Col. Lakner has not shown that he has a clear and indisputable right to a writ of mandamus because he has not shown that DoD or ASDHA has a duty to act. Army Regulation 40-68 establishes the procedures by which a doctor whose clinical privileges have been revoked may appeal that revocation. See Def.'s Resp. [Dkt. # 9], Ex. A (AR 40-68 "Clinical Quality Management"). After the commander of a medical treatment facility revokes a physician's clinical privileges, the physician can make a request for reconsideration. AR 40-68 ¶ 10.10(a). If the commander denies reconsideration, the issue is automatically endorsed as an appeal to The Army Surgeon General. Id. ¶ 10.10(b). The appeal then goes to the U.S. Army Medical Command Medical Appeals Board. Id. ¶ 10.10(d), (f). The Board reviews the appeal and makes a recommendation to The Army Surgeon General. Id. The Army Surgeon General then decides the appeal. "The Surgeon General is the sole authority responsible for provider notification of the final decision associated with the appeal." Id. ¶ 10.10(f).

Col. Lakner already has followed the procedure set forth in Army Regulation 40-68. Brigadier General Hawley-Bowland revoked Col. Lakner's clinical privileges and denied Col. Lakner's request for reconsideration. Then the action was automatically endorsed to The Army Surgeon General as an appeal. The issue went before the U.S. Army Medical Command Medical Appeals Board and the Board recommended that The Army Surgeon General uphold the revocation. In a final decision, The Army Surgeon General affirmed the revocation of Col. Lakner's clinical privileges. The Army Regulation does not provide for an appeal to DoD or ASDHA, and thus neither of them has a duty to act. Accordingly, Col. Lakner has failed to show that his right to a writ of mandamus is clear and indisputable, and the Court lacks mandamus jurisdiction.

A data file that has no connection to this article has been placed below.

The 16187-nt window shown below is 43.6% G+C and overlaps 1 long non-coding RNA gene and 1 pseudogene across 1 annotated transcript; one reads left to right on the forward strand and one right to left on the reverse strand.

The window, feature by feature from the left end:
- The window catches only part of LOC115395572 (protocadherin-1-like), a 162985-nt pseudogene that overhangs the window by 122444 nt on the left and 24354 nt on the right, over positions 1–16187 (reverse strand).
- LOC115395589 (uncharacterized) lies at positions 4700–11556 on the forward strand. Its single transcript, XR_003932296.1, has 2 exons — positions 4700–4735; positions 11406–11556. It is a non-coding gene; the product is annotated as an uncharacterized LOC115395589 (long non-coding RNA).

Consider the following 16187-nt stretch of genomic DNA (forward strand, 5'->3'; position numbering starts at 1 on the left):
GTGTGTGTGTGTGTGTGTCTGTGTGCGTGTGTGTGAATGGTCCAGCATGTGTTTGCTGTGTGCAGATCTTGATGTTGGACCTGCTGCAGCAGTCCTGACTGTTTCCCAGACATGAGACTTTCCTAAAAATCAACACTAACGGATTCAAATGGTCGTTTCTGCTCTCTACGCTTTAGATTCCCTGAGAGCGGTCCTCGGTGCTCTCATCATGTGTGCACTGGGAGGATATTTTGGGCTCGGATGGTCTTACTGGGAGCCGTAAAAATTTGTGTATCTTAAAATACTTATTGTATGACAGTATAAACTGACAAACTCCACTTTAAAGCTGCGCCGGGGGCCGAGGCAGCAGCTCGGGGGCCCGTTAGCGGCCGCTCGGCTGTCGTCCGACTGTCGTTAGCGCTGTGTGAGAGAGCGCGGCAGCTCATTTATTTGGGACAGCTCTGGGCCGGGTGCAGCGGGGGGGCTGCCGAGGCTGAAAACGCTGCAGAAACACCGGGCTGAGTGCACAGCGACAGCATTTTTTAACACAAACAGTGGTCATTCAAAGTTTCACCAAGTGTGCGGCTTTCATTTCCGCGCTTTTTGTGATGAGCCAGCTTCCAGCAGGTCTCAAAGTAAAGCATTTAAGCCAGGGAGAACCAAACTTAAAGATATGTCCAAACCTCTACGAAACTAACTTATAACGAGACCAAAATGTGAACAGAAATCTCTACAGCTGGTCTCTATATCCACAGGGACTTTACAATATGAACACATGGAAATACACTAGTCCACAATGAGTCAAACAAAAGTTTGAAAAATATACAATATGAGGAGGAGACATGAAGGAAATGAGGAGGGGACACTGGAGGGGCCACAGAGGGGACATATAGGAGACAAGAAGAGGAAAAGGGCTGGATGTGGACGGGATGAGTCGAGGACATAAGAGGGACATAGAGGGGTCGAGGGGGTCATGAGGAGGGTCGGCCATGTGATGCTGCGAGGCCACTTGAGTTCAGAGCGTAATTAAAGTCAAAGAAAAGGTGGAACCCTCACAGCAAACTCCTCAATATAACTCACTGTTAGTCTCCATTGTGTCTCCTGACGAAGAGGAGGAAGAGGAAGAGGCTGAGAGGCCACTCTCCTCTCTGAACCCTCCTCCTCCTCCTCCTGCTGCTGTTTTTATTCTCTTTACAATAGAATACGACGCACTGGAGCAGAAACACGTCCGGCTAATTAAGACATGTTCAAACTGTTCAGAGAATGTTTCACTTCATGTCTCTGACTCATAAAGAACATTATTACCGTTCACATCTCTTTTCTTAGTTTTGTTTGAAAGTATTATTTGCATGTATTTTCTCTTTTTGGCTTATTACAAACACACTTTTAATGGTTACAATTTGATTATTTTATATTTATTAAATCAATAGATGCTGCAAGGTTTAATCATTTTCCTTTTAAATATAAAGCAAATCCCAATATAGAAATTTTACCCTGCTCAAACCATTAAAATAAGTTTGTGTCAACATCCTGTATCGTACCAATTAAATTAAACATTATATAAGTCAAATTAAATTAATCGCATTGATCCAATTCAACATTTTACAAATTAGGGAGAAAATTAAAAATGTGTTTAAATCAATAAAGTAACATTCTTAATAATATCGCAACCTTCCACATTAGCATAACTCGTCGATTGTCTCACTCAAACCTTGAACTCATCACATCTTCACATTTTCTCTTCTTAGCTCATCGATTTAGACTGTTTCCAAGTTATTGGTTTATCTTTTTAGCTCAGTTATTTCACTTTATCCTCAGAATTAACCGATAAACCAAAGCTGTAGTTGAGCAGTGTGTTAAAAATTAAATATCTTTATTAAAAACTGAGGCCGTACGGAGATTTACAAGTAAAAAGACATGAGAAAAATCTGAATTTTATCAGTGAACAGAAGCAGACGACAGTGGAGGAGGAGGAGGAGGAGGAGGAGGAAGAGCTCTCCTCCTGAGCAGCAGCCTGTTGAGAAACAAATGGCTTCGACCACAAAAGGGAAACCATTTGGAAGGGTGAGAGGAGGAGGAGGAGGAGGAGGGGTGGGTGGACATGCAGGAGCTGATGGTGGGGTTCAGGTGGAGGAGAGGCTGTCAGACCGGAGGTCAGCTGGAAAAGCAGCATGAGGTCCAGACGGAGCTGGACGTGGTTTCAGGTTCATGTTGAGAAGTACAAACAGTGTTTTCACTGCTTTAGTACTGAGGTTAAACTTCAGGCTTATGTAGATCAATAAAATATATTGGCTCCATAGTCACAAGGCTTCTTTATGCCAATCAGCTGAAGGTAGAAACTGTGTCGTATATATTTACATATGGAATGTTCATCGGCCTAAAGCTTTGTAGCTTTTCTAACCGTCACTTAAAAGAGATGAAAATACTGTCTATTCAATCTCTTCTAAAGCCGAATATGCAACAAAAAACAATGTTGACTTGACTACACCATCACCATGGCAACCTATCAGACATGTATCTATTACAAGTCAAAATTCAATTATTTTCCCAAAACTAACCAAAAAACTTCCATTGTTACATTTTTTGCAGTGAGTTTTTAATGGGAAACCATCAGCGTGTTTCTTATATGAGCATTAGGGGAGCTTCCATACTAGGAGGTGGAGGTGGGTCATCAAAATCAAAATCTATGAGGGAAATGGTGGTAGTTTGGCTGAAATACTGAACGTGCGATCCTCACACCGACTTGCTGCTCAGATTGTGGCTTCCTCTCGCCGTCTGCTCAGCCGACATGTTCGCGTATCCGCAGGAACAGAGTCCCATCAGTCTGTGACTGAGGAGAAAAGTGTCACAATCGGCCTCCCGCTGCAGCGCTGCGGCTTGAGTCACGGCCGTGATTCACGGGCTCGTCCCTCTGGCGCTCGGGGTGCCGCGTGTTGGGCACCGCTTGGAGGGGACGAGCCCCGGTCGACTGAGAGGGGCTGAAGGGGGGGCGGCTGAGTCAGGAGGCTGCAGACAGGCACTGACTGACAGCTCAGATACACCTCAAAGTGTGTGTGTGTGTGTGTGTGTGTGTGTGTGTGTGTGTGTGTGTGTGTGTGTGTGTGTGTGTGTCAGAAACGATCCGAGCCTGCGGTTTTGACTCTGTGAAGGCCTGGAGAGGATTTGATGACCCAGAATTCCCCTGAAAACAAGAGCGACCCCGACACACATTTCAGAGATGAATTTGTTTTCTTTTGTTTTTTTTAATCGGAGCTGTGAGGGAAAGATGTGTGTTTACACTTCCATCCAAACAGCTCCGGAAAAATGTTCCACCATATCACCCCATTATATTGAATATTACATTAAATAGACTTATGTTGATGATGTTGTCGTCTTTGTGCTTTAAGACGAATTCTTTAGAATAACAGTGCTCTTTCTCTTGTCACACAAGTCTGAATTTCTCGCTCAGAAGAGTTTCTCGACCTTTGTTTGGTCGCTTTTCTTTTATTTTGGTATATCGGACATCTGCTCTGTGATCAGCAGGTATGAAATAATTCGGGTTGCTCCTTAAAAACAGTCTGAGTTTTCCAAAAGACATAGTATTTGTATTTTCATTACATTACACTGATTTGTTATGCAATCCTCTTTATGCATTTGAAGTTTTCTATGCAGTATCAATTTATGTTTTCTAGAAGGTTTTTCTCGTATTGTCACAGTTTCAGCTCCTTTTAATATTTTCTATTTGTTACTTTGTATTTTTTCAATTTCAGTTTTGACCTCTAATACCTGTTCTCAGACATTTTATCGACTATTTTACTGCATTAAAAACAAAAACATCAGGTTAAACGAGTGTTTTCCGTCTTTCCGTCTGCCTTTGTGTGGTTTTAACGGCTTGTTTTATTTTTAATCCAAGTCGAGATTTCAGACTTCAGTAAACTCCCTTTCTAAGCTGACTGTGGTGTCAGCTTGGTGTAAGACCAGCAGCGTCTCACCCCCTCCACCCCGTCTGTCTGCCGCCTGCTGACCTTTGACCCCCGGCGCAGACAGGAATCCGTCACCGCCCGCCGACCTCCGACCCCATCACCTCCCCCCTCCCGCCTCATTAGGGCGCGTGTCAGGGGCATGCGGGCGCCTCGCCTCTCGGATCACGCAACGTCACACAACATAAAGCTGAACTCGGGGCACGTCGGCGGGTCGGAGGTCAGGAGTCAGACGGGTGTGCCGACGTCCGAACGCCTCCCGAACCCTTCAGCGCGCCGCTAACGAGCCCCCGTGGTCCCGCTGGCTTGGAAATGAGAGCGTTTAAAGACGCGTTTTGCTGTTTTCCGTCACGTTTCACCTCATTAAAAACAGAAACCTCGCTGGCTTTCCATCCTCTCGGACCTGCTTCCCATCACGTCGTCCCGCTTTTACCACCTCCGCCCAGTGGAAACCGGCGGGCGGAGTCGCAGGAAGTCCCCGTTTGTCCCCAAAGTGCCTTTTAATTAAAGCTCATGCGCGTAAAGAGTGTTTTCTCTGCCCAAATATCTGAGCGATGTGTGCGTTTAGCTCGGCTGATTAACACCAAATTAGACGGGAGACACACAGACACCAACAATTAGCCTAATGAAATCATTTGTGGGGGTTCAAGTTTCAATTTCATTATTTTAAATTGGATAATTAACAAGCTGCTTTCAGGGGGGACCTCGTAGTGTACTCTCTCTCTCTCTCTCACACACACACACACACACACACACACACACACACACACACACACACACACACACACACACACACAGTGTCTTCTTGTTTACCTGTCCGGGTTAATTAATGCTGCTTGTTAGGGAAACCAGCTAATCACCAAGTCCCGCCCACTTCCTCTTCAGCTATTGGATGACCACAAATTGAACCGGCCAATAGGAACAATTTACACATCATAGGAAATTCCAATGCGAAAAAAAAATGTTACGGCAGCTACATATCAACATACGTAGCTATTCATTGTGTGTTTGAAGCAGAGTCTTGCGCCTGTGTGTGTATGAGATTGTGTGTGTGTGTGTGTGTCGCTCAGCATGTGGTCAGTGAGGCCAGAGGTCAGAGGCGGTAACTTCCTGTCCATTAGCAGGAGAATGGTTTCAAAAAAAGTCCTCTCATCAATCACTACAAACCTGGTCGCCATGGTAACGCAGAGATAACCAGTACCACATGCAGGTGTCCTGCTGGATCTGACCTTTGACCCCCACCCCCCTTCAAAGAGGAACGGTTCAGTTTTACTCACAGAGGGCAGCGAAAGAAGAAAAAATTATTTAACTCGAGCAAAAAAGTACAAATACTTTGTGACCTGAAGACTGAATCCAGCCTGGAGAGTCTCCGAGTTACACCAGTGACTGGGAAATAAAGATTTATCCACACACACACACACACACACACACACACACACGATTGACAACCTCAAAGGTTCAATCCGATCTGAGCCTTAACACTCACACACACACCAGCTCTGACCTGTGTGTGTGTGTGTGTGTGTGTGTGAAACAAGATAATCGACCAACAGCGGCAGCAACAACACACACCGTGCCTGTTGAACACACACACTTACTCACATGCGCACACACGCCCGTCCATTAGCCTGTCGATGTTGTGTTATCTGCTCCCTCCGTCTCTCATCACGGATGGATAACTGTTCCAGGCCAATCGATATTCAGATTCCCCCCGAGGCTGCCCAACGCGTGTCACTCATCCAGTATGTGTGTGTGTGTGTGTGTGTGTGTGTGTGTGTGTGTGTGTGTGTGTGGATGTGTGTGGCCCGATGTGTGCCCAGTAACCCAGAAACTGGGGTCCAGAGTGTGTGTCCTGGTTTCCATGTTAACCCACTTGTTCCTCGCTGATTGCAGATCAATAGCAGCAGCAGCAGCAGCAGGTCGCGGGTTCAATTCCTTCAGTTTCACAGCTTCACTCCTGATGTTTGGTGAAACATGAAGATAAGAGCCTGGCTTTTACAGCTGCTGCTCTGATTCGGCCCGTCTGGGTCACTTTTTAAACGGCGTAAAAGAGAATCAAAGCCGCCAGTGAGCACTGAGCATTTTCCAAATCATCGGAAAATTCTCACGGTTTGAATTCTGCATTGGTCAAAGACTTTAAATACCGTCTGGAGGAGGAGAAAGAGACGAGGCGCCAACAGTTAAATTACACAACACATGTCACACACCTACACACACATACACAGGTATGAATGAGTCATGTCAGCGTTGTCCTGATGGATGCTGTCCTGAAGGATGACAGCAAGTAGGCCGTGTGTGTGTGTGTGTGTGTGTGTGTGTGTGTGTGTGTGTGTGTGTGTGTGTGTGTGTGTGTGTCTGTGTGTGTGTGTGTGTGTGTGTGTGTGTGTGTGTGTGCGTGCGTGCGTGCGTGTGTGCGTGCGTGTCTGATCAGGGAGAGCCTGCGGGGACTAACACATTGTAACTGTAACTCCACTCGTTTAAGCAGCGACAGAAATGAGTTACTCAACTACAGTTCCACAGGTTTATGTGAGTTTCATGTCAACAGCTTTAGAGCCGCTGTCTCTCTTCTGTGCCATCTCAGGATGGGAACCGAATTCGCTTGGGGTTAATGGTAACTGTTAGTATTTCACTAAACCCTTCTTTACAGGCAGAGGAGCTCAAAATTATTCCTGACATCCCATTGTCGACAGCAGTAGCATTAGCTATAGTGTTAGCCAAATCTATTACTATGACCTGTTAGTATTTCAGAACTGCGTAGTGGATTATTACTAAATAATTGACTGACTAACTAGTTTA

Col. Lakner also erroneously contends that the Court has jurisdiction under the All Writs Act, 28 U.S.C. § 1651, and the APA, 5 U.S. C. §§ 702-706. The All Writs Act provides that federal courts "may issue all writs necessary or appropriate in aid of their respective jurisdictions and agreeable to the usages and principles of law." 28 U.S.C. § 1651(a). The Act does not grant or expand the jurisdiction of district courts; it only permits the issuance of writs as necessary to protect the jurisdiction of the court. "This statutory language thus makes clear that the authority to issue writs is confined to the issuance of process 'in aid of' jurisdiction which is created by some other source and not otherwise enlarged by the Act. The statute itself is not a grant of jurisdiction . . . ." West v. Spellings, 480 F. Supp. 2d 213, 218 (D.D.C. 2007) (citing In re Tennant, 359 F.3d 523, 527 (D.C. Cir. 2004)).

The APA also does not provide an independent basis for subject matter jurisdiction.

Califano v. Sanders, 430 U.S. 99, 107 (1977). The APA imposes a general duty on administrative agencies to act on matters presented to them within a reasonable time and authorizes a reviewing court to compel agency action unlawfully withheld or unreasonably delayed. The Mashpee Wamponaog Tribal Council, Inc. v. Norton, 336 F.3d 1094, 1100 (D.C. Cir. 2003). Because there is no statute or regulation that requires DoD or ASDHA to act on Col. Lakner's challenge to the final decision of The Army Surgeon General, there can be no claim that a decision by DoD or ASDHA has been unlawfully withheld or unreasonably delayed. Because the Court lacks jurisdiction in this matter, the case will be dismissed.*fn4

IV. CONCLUSION

For the reasons stated above, DoD's motion to dismiss [Dkt. # 9] will be granted and this case will be dismissed. A memorializing Order accompanies this Memorandum Opinion.